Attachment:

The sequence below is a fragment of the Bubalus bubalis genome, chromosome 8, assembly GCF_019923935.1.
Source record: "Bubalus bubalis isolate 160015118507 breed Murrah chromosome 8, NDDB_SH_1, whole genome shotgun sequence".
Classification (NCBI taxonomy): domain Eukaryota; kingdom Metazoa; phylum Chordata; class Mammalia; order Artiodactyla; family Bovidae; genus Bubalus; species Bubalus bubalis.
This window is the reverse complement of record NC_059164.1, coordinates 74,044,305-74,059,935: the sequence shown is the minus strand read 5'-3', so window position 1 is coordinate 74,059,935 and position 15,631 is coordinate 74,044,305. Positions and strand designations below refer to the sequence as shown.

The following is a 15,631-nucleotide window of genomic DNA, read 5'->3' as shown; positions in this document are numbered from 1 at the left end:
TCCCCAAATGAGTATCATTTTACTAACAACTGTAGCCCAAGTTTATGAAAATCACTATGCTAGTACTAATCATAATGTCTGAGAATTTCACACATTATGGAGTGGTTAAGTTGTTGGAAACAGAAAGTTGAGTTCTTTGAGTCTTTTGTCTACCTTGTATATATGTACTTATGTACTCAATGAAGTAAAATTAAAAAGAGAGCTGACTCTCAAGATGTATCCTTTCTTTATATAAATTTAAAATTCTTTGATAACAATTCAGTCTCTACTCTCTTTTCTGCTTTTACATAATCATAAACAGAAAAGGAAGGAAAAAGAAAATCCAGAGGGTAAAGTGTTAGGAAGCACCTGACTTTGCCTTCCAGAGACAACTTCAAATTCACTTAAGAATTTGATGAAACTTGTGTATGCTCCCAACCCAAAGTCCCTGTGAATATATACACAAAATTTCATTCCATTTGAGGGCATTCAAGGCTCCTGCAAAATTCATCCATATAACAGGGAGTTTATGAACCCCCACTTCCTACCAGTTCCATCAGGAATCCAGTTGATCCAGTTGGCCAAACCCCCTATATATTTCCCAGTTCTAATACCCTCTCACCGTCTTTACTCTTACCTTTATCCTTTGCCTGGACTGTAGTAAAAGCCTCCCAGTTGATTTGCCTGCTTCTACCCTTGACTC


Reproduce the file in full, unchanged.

The sequence below is a fragment of the Bubalus bubalis genome, chromosome 8, assembly GCF_019923935.1.
Source record: "Bubalus bubalis isolate 160015118507 breed Murrah chromosome 8, NDDB_SH_1, whole genome shotgun sequence".
Classification (NCBI taxonomy): domain Eukaryota; kingdom Metazoa; phylum Chordata; class Mammalia; order Artiodactyla; family Bovidae; genus Bubalus; species Bubalus bubalis.
This window is the reverse complement of record NC_059164.1, coordinates 74,044,305-74,059,935: the sequence shown is the minus strand read 5'-3', so window position 1 is coordinate 74,059,935 and position 15,631 is coordinate 74,044,305. Positions and strand designations below refer to the sequence as shown.

The following is a 15,631-nucleotide window of genomic DNA, read 5'->3' as shown; positions in this document are numbered from 1 at the left end:
TCCCCAAATGAGTATCATTTTACTAACAACTGTAGCCCAAGTTTATGAAAATCACTATGCTAGTACTAATCATAATGTCTGAGAATTTCACACATTATGGAGTGGTTAAGTTGTTGGAAACAGAAAGTTGAGTTCTTTGAGTCTTTTGTCTACCTTGTATATATGTACTTATGTACTCAATGAAGTAAAATTAAAAAGAGAGCTGACTCTCAAGATGTATCCTTTCTTTATATAAATTTAAAATTCTTTGATAACAATTCAGTCTCTACTCTCTTTTCTGCTTTTACATAATCATAAACAGAAAAGGAAGGAAAAAGAAAATCCAGAGGGTAAAGTGTTAGGAAGCACCTGACTTTGCCTTCCAGAGACAACTTCAAATTCACTTAAGAATTTGATGAAACTTGTGTATGCTCCCAACCCAAAGTCCCTGTGAATATATACACAAAATTTCATTCCATTTGAGGGCATTCAAGGCTCCTGCAAAATTCATCCATATAACAGGGAGTTTATGAACCCCCACTTCCTACCAGTTCCATCAGGAATCCAGTTGATCCAGTTGGCCAAACCCCCTATATATTTCCCAGTTCTAATACCCTCTCACCGTCTTTACTCTTACCTTTATCCTTTGCCTGGACTGTAGTAAAAGCCTCCCAGTTGATTTGCCTGCTTCTACCCTTGACTC